harley-davidson first storefront

Post-War History:1945-1969

After World War II, Harley-Davidson capitalized on the growing popularity of motorcycles in civilian life. Soldiers who rode Harley-Davidson military motorcycles during the war spurred demand for its use as a recreational bike.

The company introduced the “Panhead” engine in 1948 and the “Sportster” in 1957, both of which contributed to the brand’s legendary status. Riders wanting more speed shortened or removed the fenders to reduce weight, which led to the expression of “choppers” where parts considered unnecessary were chopped off.

The Electra Glide, introduced in 1965, was another groundbreaking model that combined power and comfort. The 1960s also saw Harley-Davidson become synonymous with counterculture and rebellion, thanks in part to Hollywood films like “Easy Rider” and “The Wild One.” The iconic look and sound of Harley-Davidson motorcycles became a cultural phenomenon, representing freedom and individuality.

Modern History: 1970-1999

The 1970s saw Harley-Davidson face increased competition from Japanese manufacturers. In response, the company invested heavily in research and development, introducing new models such as the FX1000 Softail in 1984 and the FLSTF Fat Boy in 1989. These models combined traditional Harley-Davidson styling with modern features such as electronic fuel injection while keeping the “retro” feel of earlier models that appealed to enthusiasts.

In 1994, Harley attempted to trademark the distinctive sound of its engines, though this proved eventually unsuccessful.

Contemporary Era: 2000-Present

After various management changes, it eventually saw its sale to an investment group led by Willie G. Davidson, grandson of the company founder. Davidson was more than just an owner, but a designer of several Harley-Davidson models, including the Super Glide and the Low Rider.

In the 21st century, Harley-Davidson has continued to evolve, introducing new models like the VRSCA V-Rod (2001) and the CVO Limited (2006). The company has also expanded its product line to include electric motorcycles, such as the LiveWire (2019), demonstrating the company’s commitment to innovation and evolving with the times. Additionally, Harley-Davidson has made significant investments in technology, including ABS brakes and traction control.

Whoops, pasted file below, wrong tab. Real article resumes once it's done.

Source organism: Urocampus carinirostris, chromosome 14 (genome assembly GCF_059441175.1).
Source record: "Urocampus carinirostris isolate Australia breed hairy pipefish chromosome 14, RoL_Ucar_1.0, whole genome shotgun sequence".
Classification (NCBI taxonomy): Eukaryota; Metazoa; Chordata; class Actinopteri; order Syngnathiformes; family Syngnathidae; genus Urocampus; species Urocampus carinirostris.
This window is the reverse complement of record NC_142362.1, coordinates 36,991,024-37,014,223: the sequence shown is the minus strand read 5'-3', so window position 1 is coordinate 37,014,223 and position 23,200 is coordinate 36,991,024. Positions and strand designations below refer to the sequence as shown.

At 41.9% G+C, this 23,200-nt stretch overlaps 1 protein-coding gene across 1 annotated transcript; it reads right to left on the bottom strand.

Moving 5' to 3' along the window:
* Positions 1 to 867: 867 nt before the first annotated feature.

In 2008, the company opened the Harley-Davidson Museum, featuring exhibits on its culture, history, and, of course, motorcycles. The museum is located on a 20-acre campus, with two floors combined with a shopping and dining area open for group tours and Harley-Davidson enthusiasts.

Harley-Davidson’s impact on the motorcycle industry is undeniable. The company has inspired generations of riders and enthusiasts around the world. Its iconic designs have become synonymous with American culture. Harley-Davidson has also played a significant role in shaping motorcycle safety standards and advocating for motorcyclist rights.

From its humble beginnings to its current status as a global icon, Harley-Davidson’s history is a testament to innovation, perseverance, and dedication to quality. As the company continues to evolve and adapt to changing times, it remains committed to its core values: freedom, adventure, and a passion for riding.

Whether you’re a seasoned rider or just starting out, Harley-Davidson’s rich history is a reminder that motorcycles are more than just machines or a company, they’re a way of life.

harley-davidson logo on motorcycle

At SMT, we contribute to that way of life with more than 100 custom Harley wheels that upgrade the look and performance of your Harley-Davidson motorcycle.

*Images are screenshots from the YouTube trailer Harley and the Davidsons on Discovery’s channel which is the embedded video.